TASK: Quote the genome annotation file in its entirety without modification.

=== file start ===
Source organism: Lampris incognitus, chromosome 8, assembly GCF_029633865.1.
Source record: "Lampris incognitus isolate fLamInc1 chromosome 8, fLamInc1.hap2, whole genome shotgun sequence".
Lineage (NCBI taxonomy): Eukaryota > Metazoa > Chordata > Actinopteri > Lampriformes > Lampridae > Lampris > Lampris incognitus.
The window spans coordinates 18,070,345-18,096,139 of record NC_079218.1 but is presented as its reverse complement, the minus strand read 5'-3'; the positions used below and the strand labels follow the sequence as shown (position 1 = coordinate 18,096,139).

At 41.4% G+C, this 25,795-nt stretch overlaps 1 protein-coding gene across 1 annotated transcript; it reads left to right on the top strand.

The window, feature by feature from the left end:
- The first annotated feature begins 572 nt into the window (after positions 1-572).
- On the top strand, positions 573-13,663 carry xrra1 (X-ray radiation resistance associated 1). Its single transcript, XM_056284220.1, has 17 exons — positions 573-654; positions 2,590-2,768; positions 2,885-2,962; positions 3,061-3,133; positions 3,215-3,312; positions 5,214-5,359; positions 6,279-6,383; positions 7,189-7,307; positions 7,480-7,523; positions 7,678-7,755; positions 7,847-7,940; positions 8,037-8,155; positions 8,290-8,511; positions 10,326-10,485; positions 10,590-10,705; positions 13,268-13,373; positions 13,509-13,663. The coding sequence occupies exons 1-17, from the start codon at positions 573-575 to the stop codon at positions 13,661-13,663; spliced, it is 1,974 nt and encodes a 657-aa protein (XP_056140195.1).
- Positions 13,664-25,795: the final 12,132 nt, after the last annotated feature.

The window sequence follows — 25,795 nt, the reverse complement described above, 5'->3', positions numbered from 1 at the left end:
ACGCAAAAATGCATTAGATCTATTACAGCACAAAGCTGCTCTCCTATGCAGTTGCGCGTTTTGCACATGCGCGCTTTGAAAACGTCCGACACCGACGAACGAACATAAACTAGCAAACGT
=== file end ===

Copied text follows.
Source organism: Lampris incognitus, chromosome 8, assembly GCF_029633865.1.
Source record: "Lampris incognitus isolate fLamInc1 chromosome 8, fLamInc1.hap2, whole genome shotgun sequence".
Lineage (NCBI taxonomy): Eukaryota > Metazoa > Chordata > Actinopteri > Lampriformes > Lampridae > Lampris > Lampris incognitus.
The window spans coordinates 18,070,345-18,096,139 of record NC_079218.1 but is presented as its reverse complement, the minus strand read 5'-3'; the positions used below and the strand labels follow the sequence as shown (position 1 = coordinate 18,096,139).

At 41.4% G+C, this 25,795-nt stretch overlaps 1 protein-coding gene across 1 annotated transcript; it reads left to right on the top strand.

The window, feature by feature from the left end:
- The first annotated feature begins 572 nt into the window (after positions 1-572).
- On the top strand, positions 573-13,663 carry xrra1 (X-ray radiation resistance associated 1). Its single transcript, XM_056284220.1, has 17 exons — positions 573-654; positions 2,590-2,768; positions 2,885-2,962; positions 3,061-3,133; positions 3,215-3,312; positions 5,214-5,359; positions 6,279-6,383; positions 7,189-7,307; positions 7,480-7,523; positions 7,678-7,755; positions 7,847-7,940; positions 8,037-8,155; positions 8,290-8,511; positions 10,326-10,485; positions 10,590-10,705; positions 13,268-13,373; positions 13,509-13,663. The coding sequence occupies exons 1-17, from the start codon at positions 573-575 to the stop codon at positions 13,661-13,663; spliced, it is 1,974 nt and encodes a 657-aa protein (XP_056140195.1).
- Positions 13,664-25,795: the final 12,132 nt, after the last annotated feature.

The window sequence follows — 25,795 nt, the reverse complement described above, 5'->3', positions numbered from 1 at the left end:
ACGCAAAAATGCATTAGATCTATTACAGCACAAAGCTGCTCTCCTATGCAGTTGCGCGTTTTGCACATGCGCGCTTTGAAAACGTCCGACACCGACGAACGAACATAAACTAGCAAACGT